[RPG] The Espruar script seems to have changed from past editions. Is there an in-universe explanation given for the change


Whilst exploring the internet, I’ve found a variety of different official scripts for Elvish. From my understanding of it, Rellanic is a generic one (not tied to a setting), and Espruar is Forgotten Realms. However, the 5e version of Espruar (PHB) is different from past versions. Is there an explanation for this?

Best Answer

The 5e Espruar alphabet is from past editions - it's 3e that's different!

As KRyan's answer notes, the elven alphabet in the 5e PHB is not and is not meant to be Espruar. However, the Thorass and Espruar alphabets given in the 5e Sword Coast Adventurer's Guide do differ significantly from the versions presented in the 3e Forgotten Realms Campaign Setting - they are actually using the same characters from the original versions of those alphabets as presented on page 8 of the 1e Forgotten Realms Campaign Setting box set handbook, Cyclopedia of the Realms:

Thorass, Dethek, and Espruar alphabets from the *Cyclopedia of the Realms*

Thorass and Espruar were dramatically redesigned in the 3e FRCS with no in-universe or, so far as I can tell, out-of-universe explanation given. From googling around to investigate, reception seemed a bit mixed; some people think the redesigned script was much better, others preferred the original version.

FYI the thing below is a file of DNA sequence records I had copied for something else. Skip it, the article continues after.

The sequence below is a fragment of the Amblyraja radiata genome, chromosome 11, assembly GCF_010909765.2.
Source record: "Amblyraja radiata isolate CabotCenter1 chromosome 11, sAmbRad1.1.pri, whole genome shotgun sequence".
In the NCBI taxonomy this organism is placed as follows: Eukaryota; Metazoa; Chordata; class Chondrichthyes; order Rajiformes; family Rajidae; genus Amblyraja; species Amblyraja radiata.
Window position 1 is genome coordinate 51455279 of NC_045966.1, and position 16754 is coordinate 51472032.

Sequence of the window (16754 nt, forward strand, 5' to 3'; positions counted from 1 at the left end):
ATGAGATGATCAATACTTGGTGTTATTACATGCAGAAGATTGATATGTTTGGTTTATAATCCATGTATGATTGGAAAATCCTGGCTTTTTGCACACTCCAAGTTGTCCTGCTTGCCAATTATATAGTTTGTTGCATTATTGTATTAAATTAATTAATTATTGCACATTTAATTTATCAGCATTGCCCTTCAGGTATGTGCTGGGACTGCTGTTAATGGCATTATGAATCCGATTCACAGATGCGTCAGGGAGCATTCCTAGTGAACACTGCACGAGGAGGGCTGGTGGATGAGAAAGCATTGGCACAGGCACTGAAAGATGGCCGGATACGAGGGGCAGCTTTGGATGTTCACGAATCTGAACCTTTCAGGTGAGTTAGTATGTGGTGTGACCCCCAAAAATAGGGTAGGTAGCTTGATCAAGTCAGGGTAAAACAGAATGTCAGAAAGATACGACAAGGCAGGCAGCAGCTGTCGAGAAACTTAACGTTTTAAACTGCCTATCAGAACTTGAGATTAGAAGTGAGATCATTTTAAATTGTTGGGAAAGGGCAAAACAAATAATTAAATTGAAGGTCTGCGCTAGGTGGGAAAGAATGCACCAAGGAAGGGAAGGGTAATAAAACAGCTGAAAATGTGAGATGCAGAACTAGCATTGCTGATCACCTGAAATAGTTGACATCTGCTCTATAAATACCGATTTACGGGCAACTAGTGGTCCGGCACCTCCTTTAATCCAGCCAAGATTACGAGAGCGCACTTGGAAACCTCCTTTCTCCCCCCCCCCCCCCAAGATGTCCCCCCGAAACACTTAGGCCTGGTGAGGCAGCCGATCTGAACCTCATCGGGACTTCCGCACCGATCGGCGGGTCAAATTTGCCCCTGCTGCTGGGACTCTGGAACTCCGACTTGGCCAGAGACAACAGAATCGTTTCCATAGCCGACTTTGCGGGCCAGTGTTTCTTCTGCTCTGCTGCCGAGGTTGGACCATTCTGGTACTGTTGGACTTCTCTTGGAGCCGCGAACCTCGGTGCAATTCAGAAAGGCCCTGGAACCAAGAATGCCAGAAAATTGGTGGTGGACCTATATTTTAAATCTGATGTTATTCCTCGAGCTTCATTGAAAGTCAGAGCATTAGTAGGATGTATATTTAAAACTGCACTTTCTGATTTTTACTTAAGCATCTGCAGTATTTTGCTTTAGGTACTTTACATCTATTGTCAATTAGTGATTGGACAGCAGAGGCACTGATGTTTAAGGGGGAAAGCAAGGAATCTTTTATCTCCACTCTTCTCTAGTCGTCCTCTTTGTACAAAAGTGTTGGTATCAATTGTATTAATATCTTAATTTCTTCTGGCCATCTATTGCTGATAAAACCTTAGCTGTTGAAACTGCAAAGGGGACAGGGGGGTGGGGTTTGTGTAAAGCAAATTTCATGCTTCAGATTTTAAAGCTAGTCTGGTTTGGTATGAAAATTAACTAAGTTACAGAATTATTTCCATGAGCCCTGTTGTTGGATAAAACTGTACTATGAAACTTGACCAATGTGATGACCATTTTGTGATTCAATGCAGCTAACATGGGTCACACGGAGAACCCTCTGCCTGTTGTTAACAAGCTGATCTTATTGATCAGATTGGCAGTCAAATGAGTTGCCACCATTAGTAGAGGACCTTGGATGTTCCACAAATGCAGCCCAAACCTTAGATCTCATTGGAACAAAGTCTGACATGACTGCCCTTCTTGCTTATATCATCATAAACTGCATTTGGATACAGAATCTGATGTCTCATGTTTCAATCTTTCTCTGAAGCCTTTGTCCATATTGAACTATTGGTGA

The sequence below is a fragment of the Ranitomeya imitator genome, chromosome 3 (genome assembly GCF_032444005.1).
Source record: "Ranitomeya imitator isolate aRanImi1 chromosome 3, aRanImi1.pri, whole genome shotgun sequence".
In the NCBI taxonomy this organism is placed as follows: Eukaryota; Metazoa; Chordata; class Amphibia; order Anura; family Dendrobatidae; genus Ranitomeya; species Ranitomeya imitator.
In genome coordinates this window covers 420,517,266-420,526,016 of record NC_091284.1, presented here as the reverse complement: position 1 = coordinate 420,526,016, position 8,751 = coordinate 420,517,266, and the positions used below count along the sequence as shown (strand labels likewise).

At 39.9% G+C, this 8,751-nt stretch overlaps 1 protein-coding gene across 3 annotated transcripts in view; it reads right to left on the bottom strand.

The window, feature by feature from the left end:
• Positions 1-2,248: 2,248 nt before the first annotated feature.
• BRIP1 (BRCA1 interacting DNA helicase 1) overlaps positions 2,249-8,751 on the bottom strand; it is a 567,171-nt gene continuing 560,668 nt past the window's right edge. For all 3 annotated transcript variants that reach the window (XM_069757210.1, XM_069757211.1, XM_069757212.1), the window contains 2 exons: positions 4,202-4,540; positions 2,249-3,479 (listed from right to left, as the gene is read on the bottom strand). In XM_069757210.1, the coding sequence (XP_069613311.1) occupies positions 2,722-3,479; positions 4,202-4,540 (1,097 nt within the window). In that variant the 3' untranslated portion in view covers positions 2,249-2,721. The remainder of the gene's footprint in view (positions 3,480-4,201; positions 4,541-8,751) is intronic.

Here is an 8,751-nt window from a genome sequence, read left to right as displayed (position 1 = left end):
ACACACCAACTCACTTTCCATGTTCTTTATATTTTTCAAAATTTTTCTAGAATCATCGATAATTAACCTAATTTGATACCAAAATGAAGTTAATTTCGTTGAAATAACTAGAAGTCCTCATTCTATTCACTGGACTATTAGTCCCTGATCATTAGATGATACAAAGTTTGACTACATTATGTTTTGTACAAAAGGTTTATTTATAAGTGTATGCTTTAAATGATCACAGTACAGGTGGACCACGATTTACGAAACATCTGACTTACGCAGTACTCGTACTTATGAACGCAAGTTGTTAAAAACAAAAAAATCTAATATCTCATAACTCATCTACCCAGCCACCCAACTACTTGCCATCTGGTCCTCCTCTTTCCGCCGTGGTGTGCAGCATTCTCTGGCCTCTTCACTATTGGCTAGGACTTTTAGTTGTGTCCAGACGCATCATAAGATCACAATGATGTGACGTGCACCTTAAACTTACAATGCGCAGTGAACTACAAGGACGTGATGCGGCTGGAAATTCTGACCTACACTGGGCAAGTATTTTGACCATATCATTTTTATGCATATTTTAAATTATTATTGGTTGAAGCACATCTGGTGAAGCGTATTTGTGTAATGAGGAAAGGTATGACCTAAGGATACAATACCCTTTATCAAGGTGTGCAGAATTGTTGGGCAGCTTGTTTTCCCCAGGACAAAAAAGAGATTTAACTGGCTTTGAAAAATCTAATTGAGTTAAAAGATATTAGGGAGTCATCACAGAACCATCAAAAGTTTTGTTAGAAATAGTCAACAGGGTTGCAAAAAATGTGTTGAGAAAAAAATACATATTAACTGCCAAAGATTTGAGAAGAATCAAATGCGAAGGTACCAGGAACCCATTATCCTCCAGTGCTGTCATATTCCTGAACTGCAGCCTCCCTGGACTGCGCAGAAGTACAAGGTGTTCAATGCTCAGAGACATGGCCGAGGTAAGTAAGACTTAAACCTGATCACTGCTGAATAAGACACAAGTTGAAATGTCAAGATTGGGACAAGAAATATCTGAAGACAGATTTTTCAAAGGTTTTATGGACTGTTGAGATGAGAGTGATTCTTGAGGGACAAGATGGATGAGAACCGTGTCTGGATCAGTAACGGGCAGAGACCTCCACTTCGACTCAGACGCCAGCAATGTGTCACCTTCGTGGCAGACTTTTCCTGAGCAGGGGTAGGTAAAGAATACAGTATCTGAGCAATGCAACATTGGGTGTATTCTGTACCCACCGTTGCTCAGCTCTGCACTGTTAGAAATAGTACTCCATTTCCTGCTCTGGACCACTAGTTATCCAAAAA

It is not clear why 5e has returned to the original version of Thorass and Espruar in SCAG, and whether that choice was deliberate or not (both versions of Espruar come up pretty readily if you google for it, so whoever was responsible for those images might have just picked one at random!) If it was deliberate, I would hazard a guess that it is because 5e made a big deal about returning to D&D's roots and trying to restore appeal to old 1e and 2e players, and the decision to use the classic FR alphabets plays into that.

Whatever the out of universe explanation is, I cannot find any evidence that a change in script has been noted in-universe, so one assumes that these changes must be considered retcons. If you're dead-set on a canonical explanation, I'd just chalk it down as another bizarre consequence of all the magical shenanigans that accompany every edition change.